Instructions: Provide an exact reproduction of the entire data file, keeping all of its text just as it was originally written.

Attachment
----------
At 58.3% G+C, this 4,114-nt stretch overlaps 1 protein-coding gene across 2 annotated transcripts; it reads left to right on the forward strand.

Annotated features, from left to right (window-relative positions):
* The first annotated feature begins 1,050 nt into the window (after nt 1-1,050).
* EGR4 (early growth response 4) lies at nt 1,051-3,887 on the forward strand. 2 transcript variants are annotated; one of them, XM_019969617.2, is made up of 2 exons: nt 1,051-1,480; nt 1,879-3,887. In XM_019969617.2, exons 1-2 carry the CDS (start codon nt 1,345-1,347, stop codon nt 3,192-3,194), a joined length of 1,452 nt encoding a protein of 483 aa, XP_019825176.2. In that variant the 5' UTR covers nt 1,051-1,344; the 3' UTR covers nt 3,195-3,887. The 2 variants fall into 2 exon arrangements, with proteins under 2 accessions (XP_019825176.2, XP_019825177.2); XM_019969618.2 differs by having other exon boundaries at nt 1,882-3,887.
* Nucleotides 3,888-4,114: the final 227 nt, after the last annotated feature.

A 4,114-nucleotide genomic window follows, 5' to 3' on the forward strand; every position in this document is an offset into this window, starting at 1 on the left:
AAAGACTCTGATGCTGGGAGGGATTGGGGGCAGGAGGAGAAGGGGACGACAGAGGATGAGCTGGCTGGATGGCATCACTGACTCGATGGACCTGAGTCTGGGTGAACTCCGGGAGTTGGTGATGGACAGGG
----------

At 58.3% G+C, this 4,114-nt stretch overlaps 1 protein-coding gene across 2 annotated transcripts; it reads left to right on the forward strand.

Annotated features, from left to right (window-relative positions):
* The first annotated feature begins 1,050 nt into the window (after nt 1-1,050).
* EGR4 (early growth response 4) lies at nt 1,051-3,887 on the forward strand. 2 transcript variants are annotated; one of them, XM_019969617.2, is made up of 2 exons: nt 1,051-1,480; nt 1,879-3,887. In XM_019969617.2, exons 1-2 carry the CDS (start codon nt 1,345-1,347, stop codon nt 3,192-3,194), a joined length of 1,452 nt encoding a protein of 483 aa, XP_019825176.2. In that variant the 5' UTR covers nt 1,051-1,344; the 3' UTR covers nt 3,195-3,887. The 2 variants fall into 2 exon arrangements, with proteins under 2 accessions (XP_019825176.2, XP_019825177.2); XM_019969618.2 differs by having other exon boundaries at nt 1,882-3,887.
* Nucleotides 3,888-4,114: the final 227 nt, after the last annotated feature.

A 4,114-nucleotide genomic window follows, 5' to 3' on the forward strand; every position in this document is an offset into this window, starting at 1 on the left:
AAAGACTCTGATGCTGGGAGGGATTGGGGGCAGGAGGAGAAGGGGACGACAGAGGATGAGCTGGCTGGATGGCATCACTGACTCGATGGACCTGAGTCTGGGTGAACTCCGGGAGTTGGTGATGGACAGGG